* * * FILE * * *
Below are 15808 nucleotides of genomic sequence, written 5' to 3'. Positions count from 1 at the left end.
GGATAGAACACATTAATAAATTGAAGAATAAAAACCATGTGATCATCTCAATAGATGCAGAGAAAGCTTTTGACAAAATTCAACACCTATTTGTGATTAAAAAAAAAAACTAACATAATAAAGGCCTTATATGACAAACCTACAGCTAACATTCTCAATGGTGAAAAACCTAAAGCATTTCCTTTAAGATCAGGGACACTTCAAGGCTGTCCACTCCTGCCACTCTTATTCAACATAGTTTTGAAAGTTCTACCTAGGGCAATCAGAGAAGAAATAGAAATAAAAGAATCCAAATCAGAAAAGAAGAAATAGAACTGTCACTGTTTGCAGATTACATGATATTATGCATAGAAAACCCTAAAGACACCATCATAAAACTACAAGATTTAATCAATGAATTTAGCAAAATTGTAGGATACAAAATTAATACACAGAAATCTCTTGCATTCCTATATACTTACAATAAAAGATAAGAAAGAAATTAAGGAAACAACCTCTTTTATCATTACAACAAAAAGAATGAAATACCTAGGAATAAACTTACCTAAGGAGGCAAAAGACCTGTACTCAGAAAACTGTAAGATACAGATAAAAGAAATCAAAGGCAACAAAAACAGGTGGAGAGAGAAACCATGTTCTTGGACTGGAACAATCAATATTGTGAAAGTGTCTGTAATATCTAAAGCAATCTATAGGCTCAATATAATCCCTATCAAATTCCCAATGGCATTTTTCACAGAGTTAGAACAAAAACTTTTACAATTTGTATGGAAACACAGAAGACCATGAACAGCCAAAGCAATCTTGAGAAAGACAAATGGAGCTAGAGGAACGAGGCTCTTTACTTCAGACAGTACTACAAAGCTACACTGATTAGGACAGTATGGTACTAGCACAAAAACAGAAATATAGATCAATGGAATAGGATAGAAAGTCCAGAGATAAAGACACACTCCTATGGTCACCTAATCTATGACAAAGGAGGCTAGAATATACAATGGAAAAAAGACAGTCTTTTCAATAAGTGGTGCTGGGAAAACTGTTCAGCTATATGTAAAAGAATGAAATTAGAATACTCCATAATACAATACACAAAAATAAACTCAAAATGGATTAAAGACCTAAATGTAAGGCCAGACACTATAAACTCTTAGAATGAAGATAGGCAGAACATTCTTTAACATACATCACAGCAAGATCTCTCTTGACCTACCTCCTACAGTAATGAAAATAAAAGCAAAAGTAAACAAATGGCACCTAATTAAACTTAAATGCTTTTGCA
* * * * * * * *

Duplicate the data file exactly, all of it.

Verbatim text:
Below are 15808 nucleotides of genomic sequence, written 5' to 3'. Positions count from 1 at the left end.
GGATAGAACACATTAATAAATTGAAGAATAAAAACCATGTGATCATCTCAATAGATGCAGAGAAAGCTTTTGACAAAATTCAACACCTATTTGTGATTAAAAAAAAAAACTAACATAATAAAGGCCTTATATGACAAACCTACAGCTAACATTCTCAATGGTGAAAAACCTAAAGCATTTCCTTTAAGATCAGGGACACTTCAAGGCTGTCCACTCCTGCCACTCTTATTCAACATAGTTTTGAAAGTTCTACCTAGGGCAATCAGAGAAGAAATAGAAATAAAAGAATCCAAATCAGAAAAGAAGAAATAGAACTGTCACTGTTTGCAGATTACATGATATTATGCATAGAAAACCCTAAAGACACCATCATAAAACTACAAGATTTAATCAATGAATTTAGCAAAATTGTAGGATACAAAATTAATACACAGAAATCTCTTGCATTCCTATATACTTACAATAAAAGATAAGAAAGAAATTAAGGAAACAACCTCTTTTATCATTACAACAAAAAGAATGAAATACCTAGGAATAAACTTACCTAAGGAGGCAAAAGACCTGTACTCAGAAAACTGTAAGATACAGATAAAAGAAATCAAAGGCAACAAAAACAGGTGGAGAGAGAAACCATGTTCTTGGACTGGAACAATCAATATTGTGAAAGTGTCTGTAATATCTAAAGCAATCTATAGGCTCAATATAATCCCTATCAAATTCCCAATGGCATTTTTCACAGAGTTAGAACAAAAACTTTTACAATTTGTATGGAAACACAGAAGACCATGAACAGCCAAAGCAATCTTGAGAAAGACAAATGGAGCTAGAGGAACGAGGCTCTTTACTTCAGACAGTACTACAAAGCTACACTGATTAGGACAGTATGGTACTAGCACAAAAACAGAAATATAGATCAATGGAATAGGATAGAAAGTCCAGAGATAAAGACACACTCCTATGGTCACCTAATCTATGACAAAGGAGGCTAGAATATACAATGGAAAAAAGACAGTCTTTTCAATAAGTGGTGCTGGGAAAACTGTTCAGCTATATGTAAAAGAATGAAATTAGAATACTCCATAATACAATACACAAAAATAAACTCAAAATGGATTAAAGACCTAAATGTAAGGCCAGACACTATAAACTCTTAGAATGAAGATAGGCAGAACATTCTTTAACATACATCACAGCAAGATCTCTCTTGACCTACCTCCTACAGTAATGAAAATAAAAGCAAAAGTAAACAAATGGCACCTAATTAAACTTAAATGCTTTTGCA